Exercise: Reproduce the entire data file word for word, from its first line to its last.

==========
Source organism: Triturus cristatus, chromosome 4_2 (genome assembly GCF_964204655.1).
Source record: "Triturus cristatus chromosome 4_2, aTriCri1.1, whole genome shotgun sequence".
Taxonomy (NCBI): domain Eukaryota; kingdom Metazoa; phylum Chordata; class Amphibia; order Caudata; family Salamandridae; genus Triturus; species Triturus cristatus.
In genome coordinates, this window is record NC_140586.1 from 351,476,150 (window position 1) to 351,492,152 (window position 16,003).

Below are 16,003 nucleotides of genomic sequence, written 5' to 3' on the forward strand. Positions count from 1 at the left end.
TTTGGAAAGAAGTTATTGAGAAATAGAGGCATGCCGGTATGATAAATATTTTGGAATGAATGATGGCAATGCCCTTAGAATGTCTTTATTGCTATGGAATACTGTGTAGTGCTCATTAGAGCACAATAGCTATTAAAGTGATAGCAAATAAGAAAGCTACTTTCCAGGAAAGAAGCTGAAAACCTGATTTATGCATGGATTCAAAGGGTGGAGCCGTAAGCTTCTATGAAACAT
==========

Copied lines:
Source organism: Triturus cristatus, chromosome 4_2 (genome assembly GCF_964204655.1).
Source record: "Triturus cristatus chromosome 4_2, aTriCri1.1, whole genome shotgun sequence".
Taxonomy (NCBI): domain Eukaryota; kingdom Metazoa; phylum Chordata; class Amphibia; order Caudata; family Salamandridae; genus Triturus; species Triturus cristatus.
In genome coordinates, this window is record NC_140586.1 from 351,476,150 (window position 1) to 351,492,152 (window position 16,003).

Below are 16,003 nucleotides of genomic sequence, written 5' to 3' on the forward strand. Positions count from 1 at the left end.
TTTGGAAAGAAGTTATTGAGAAATAGAGGCATGCCGGTATGATAAATATTTTGGAATGAATGATGGCAATGCCCTTAGAATGTCTTTATTGCTATGGAATACTGTGTAGTGCTCATTAGAGCACAATAGCTATTAAAGTGATAGCAAATAAGAAAGCTACTTTCCAGGAAAGAAGCTGAAAACCTGATTTATGCATGGATTCAAAGGGTGGAGCCGTAAGCTTCTATGAAACAT